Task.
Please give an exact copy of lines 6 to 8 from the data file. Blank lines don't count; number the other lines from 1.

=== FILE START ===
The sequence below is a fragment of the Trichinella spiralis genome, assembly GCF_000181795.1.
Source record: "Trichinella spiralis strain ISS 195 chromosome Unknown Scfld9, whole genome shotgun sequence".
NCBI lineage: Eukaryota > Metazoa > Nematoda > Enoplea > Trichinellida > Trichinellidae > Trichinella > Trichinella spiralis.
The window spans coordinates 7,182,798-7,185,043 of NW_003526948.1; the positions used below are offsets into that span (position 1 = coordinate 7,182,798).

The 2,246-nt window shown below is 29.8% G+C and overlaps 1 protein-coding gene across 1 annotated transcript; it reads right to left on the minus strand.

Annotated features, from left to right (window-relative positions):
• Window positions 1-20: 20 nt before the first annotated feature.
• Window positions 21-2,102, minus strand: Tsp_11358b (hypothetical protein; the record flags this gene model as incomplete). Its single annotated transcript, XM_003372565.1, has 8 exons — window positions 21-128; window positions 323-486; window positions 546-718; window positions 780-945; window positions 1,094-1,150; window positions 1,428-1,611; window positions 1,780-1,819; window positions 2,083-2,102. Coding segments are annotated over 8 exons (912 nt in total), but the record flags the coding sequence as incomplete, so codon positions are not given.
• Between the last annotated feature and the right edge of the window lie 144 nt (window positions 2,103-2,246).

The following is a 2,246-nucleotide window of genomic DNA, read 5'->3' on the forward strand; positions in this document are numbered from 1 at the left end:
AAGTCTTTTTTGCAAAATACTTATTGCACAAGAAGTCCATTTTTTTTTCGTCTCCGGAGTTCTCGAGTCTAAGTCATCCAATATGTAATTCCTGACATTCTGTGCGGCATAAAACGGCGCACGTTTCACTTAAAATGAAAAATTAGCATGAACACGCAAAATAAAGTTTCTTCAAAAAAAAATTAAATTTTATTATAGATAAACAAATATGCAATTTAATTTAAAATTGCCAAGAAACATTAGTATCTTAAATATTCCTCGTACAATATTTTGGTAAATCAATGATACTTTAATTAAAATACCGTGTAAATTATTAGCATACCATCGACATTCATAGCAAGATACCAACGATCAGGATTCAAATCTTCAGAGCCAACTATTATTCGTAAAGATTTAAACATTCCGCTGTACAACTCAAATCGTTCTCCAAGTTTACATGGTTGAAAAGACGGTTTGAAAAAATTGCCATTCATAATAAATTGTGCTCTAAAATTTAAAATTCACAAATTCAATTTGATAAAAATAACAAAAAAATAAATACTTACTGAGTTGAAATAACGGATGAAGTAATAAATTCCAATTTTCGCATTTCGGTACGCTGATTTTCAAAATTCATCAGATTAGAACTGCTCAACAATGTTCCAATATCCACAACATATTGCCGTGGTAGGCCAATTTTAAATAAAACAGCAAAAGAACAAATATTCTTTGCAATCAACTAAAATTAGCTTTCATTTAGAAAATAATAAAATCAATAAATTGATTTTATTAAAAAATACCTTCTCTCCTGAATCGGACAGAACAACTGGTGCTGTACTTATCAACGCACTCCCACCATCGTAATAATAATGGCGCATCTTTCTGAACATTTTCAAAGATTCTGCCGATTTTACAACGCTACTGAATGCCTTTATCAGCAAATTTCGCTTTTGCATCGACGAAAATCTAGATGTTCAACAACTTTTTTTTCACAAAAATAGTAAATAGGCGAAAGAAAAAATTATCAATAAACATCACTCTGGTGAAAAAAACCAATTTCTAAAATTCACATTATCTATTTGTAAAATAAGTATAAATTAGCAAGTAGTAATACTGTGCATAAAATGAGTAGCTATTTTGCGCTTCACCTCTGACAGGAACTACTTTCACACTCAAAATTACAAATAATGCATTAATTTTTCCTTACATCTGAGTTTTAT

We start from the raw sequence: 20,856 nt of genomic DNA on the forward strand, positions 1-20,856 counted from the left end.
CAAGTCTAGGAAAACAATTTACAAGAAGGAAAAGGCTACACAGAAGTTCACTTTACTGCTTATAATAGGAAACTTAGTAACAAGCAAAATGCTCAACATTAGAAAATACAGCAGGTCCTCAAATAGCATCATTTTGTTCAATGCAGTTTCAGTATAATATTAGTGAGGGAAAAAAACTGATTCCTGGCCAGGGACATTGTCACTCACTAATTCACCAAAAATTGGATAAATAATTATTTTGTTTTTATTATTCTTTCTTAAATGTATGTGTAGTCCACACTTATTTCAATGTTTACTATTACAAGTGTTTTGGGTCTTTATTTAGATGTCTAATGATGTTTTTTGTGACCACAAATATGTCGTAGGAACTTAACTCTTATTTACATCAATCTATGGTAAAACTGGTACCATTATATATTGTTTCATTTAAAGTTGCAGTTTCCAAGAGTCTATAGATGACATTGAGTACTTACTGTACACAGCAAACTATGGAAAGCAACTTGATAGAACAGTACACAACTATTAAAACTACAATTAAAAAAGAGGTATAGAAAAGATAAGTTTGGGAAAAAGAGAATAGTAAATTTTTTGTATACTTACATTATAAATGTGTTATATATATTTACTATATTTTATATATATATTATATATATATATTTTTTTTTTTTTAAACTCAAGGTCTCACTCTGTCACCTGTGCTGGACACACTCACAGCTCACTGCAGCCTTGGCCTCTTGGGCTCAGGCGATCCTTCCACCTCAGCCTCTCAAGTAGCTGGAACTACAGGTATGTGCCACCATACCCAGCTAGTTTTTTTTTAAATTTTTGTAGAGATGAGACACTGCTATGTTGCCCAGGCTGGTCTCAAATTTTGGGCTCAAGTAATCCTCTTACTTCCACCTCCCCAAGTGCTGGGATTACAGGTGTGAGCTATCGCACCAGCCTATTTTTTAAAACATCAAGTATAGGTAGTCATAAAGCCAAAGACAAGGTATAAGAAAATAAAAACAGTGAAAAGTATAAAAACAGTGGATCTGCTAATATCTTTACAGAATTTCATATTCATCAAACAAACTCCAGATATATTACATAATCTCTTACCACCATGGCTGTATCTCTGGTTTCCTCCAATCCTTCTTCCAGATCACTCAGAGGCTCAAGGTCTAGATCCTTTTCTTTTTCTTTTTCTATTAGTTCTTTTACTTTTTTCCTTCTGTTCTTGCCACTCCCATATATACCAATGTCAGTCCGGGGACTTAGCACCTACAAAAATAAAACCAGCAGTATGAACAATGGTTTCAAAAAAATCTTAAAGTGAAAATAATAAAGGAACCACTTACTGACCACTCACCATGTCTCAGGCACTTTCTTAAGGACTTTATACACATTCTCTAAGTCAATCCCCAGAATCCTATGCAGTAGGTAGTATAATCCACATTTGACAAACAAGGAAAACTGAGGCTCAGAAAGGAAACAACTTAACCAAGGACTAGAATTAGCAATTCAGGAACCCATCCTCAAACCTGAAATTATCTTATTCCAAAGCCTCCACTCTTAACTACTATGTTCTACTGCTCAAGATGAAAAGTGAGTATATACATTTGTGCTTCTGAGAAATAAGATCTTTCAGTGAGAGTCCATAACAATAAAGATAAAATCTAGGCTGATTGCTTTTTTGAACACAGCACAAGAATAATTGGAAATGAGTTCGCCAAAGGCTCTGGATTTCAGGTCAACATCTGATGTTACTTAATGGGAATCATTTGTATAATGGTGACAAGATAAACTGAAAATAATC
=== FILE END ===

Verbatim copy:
Annotated features, from left to right (window-relative positions):
• Window positions 1-20: 20 nt before the first annotated feature.
• Window positions 21-2,102, minus strand: Tsp_11358b (hypothetical protein; the record flags this gene model as incomplete). Its single annotated transcript, XM_003372565.1, has 8 exons — window positions 21-128; window positions 323-486; window positions 546-718; window positions 780-945; window positions 1,094-1,150; window positions 1,428-1,611; window positions 1,780-1,819; window positions 2,083-2,102. Coding segments are annotated over 8 exons (912 nt in total), but the record flags the coding sequence as incomplete, so codon positions are not given.